Adhi Nugraha’s Cow Dung Products: From Waste to Grace

By vira

Adhi Nugraha is a man of action. When he sniffed something smelly and unhealthy, he looked for a solution. Fast forward to today, a new product collection is born unlike any other. It is made from cow dung!

Table lamps. Photo courtesy of Studio Periphery

It started in 2021 when Adhi couldn’t stand the nuisance caused by cow dung throughout his town. It originated from the farms in Lembang, a highland area in West Java, where Adhi has resided since 2012. It wasn’t just the smell; it also polluted the river and the soil because there was no system or infrastructure for waste management. He turned this problem into research at Bandung Institute of Technology where he works as a lecturer at Product Design Study Program and the head of Research Center for Cultural and Environmental Products.

Cow dung has been used before, for fertiliser and bricks, for example. The Sasak people in Lombok mix it with clay to use on the floors of their traditional houses for warmth and to repel mosquitos. Adhi went a step further by using the material to create functional products with aesthetic designs for daily use.


The production process is quite involved, as Adhi summarised: “First, we gather the dung from the farms and bring it to the laboratory. We clean it with water on a sieve and we’ll get residue that looks like clumps of grass. Then we dry it with a machine, which results in powdery form in greenish brown colour. Then we mix it with an adhesive made of calcium carbonate and polyvinyl acetate or wood glue to make it compact. After making a mould with a 3D printer, we put the pulp in, dry it manually or with a dryer for 7-10 hours, and voila! Depending on the design, (for example a loudspeaker) we might need to join a few shapes using the damp pulp and assemble it with other parts. The last step is to smooth the surface with sandpaper and weatherproof it with a coating.” Are you wondering if the products smell? They don’t.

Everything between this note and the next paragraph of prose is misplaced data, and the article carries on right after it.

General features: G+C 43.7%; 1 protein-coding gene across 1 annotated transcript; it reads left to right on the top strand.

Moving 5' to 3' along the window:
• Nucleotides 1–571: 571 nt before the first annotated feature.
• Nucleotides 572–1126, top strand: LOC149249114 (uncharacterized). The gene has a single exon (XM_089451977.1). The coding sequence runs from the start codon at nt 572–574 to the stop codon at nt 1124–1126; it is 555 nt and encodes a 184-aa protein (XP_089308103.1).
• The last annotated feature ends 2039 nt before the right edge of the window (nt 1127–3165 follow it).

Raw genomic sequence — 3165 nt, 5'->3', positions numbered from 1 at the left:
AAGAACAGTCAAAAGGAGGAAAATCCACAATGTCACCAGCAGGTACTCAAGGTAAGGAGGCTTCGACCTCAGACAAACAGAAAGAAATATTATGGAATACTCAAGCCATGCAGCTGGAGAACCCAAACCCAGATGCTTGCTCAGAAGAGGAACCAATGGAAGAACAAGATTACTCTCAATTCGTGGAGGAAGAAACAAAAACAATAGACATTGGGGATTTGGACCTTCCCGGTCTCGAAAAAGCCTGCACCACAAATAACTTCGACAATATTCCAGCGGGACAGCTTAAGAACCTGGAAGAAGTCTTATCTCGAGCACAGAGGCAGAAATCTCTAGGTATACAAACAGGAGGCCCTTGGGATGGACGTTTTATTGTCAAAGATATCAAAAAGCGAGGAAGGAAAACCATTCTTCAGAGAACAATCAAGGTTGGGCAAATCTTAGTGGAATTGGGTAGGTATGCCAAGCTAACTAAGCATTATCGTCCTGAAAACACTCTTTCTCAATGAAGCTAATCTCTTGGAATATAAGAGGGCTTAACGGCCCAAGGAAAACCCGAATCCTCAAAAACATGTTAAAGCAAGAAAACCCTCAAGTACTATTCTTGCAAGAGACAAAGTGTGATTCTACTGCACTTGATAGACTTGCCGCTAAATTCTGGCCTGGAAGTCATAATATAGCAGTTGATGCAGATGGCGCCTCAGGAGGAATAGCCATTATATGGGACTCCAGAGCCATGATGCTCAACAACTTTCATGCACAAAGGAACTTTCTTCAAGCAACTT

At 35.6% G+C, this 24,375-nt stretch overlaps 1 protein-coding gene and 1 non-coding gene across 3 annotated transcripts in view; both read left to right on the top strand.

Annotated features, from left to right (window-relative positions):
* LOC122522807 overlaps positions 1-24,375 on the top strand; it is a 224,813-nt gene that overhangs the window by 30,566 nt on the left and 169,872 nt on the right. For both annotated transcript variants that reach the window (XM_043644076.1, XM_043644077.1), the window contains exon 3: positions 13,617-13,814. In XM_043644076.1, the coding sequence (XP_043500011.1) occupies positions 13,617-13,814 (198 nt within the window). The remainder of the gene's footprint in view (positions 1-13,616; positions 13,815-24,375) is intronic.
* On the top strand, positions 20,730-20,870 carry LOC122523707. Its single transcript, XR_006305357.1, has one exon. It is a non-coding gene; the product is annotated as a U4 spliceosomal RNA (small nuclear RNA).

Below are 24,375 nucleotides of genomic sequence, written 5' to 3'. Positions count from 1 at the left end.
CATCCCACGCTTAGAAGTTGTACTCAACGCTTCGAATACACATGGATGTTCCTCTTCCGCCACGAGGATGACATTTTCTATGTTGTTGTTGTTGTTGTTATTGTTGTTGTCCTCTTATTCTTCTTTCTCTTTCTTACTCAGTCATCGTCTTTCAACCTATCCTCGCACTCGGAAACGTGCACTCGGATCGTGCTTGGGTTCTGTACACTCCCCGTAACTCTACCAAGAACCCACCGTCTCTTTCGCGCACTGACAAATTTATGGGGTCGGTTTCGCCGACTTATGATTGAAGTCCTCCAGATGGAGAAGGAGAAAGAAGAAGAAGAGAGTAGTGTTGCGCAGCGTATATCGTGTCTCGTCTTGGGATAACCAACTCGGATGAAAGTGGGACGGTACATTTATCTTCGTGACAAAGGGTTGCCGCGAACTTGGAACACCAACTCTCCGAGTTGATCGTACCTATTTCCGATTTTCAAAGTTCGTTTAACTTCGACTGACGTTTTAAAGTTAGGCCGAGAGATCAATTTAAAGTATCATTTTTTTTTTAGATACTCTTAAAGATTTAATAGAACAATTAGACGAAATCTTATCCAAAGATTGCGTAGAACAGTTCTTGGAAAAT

Prototypes were produced and exhibited at Indonesian Contemporary Art and Design (ICAD) in Jakarta and EMERGE @ FIND Design Fair Asia in Singapore earlier this year. He received many offers from other countries such as Singapore, Australia, India and US. “People responded faster than I thought. I am interested in serving the international market but I’m not actively looking for international buyers because the idea was to penetrate the domestic market first, since it is really about sustainability,” Adhi said. His goal is to put the products out to market providing an economic return to the farm owners while solving the waste problem.


Environmental and social sustainability issues are gaining in popularity. More people are aware of the importance of supporting responsible and ethical products. Adhi thinks this will only increase in the future. “It’s debatable, but I think natural materials combined with industrial materials will become preferrable. Natural fibres will be used more in contemporary designs, using sophisticated technology. And I believe that in 5-10 years the trend will move towards designs with renewable energy, like electric or solar powered vehicles,” he explained.

Adhi also believes that designers should prioritise designing for quality instead of quantity. Products with higher quality are more expensive but they tend to last longer. “I’m not anti-trend, but I think we should prevent piling more waste. It’s significant to design something that has impact to the people and empowers them in the process,” he said. Let’s hope that his forecast comes true and that we see cow dung products flourish in the near future.

Box with lid

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